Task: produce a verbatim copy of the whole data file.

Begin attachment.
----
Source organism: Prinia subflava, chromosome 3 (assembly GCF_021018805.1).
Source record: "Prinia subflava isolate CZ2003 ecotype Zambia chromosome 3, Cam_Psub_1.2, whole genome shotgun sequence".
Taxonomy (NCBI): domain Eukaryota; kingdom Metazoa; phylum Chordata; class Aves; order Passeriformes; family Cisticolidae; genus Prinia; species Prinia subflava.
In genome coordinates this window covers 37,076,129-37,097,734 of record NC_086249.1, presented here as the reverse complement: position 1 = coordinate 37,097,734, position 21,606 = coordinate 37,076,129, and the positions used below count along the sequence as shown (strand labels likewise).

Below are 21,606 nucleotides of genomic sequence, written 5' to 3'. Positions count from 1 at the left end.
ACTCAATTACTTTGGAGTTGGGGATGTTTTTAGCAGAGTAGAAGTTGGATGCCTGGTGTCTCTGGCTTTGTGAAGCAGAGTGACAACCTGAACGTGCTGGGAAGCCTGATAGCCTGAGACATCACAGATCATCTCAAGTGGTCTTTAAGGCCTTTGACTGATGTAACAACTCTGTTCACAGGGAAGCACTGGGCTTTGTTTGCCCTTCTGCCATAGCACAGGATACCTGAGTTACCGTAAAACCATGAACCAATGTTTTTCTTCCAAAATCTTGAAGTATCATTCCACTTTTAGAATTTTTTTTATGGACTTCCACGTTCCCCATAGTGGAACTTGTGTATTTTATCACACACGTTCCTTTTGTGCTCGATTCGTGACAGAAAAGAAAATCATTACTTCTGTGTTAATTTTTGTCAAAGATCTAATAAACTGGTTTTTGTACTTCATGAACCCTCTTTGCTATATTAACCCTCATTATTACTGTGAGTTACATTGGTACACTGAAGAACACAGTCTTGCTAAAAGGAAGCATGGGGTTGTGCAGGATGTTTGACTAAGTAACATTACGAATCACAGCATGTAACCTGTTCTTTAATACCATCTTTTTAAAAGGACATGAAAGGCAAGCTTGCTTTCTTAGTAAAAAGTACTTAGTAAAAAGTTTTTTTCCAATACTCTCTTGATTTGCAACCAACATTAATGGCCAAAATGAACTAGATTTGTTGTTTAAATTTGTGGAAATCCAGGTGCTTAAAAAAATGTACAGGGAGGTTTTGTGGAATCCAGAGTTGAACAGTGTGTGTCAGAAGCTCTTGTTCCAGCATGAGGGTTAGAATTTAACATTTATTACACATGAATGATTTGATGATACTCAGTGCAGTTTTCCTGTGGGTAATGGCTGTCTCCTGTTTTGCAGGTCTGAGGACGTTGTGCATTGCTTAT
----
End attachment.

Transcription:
Source organism: Prinia subflava, chromosome 3 (assembly GCF_021018805.1).
Source record: "Prinia subflava isolate CZ2003 ecotype Zambia chromosome 3, Cam_Psub_1.2, whole genome shotgun sequence".
Taxonomy (NCBI): domain Eukaryota; kingdom Metazoa; phylum Chordata; class Aves; order Passeriformes; family Cisticolidae; genus Prinia; species Prinia subflava.
In genome coordinates this window covers 37,076,129-37,097,734 of record NC_086249.1, presented here as the reverse complement: position 1 = coordinate 37,097,734, position 21,606 = coordinate 37,076,129, and the positions used below count along the sequence as shown (strand labels likewise).

Below are 21,606 nucleotides of genomic sequence, written 5' to 3'. Positions count from 1 at the left end.
ACTCAATTACTTTGGAGTTGGGGATGTTTTTAGCAGAGTAGAAGTTGGATGCCTGGTGTCTCTGGCTTTGTGAAGCAGAGTGACAACCTGAACGTGCTGGGAAGCCTGATAGCCTGAGACATCACAGATCATCTCAAGTGGTCTTTAAGGCCTTTGACTGATGTAACAACTCTGTTCACAGGGAAGCACTGGGCTTTGTTTGCCCTTCTGCCATAGCACAGGATACCTGAGTTACCGTAAAACCATGAACCAATGTTTTTCTTCCAAAATCTTGAAGTATCATTCCACTTTTAGAATTTTTTTTATGGACTTCCACGTTCCCCATAGTGGAACTTGTGTATTTTATCACACACGTTCCTTTTGTGCTCGATTCGTGACAGAAAAGAAAATCATTACTTCTGTGTTAATTTTTGTCAAAGATCTAATAAACTGGTTTTTGTACTTCATGAACCCTCTTTGCTATATTAACCCTCATTATTACTGTGAGTTACATTGGTACACTGAAGAACACAGTCTTGCTAAAAGGAAGCATGGGGTTGTGCAGGATGTTTGACTAAGTAACATTACGAATCACAGCATGTAACCTGTTCTTTAATACCATCTTTTTAAAAGGACATGAAAGGCAAGCTTGCTTTCTTAGTAAAAAGTACTTAGTAAAAAGTTTTTTTCCAATACTCTCTTGATTTGCAACCAACATTAATGGCCAAAATGAACTAGATTTGTTGTTTAAATTTGTGGAAATCCAGGTGCTTAAAAAAATGTACAGGGAGGTTTTGTGGAATCCAGAGTTGAACAGTGTGTGTCAGAAGCTCTTGTTCCAGCATGAGGGTTAGAATTTAACATTTATTACACATGAATGATTTGATGATACTCAGTGCAGTTTTCCTGTGGGTAATGGCTGTCTCCTGTTTTGCAGGTCTGAGGACGTTGTGCATTGCTTAT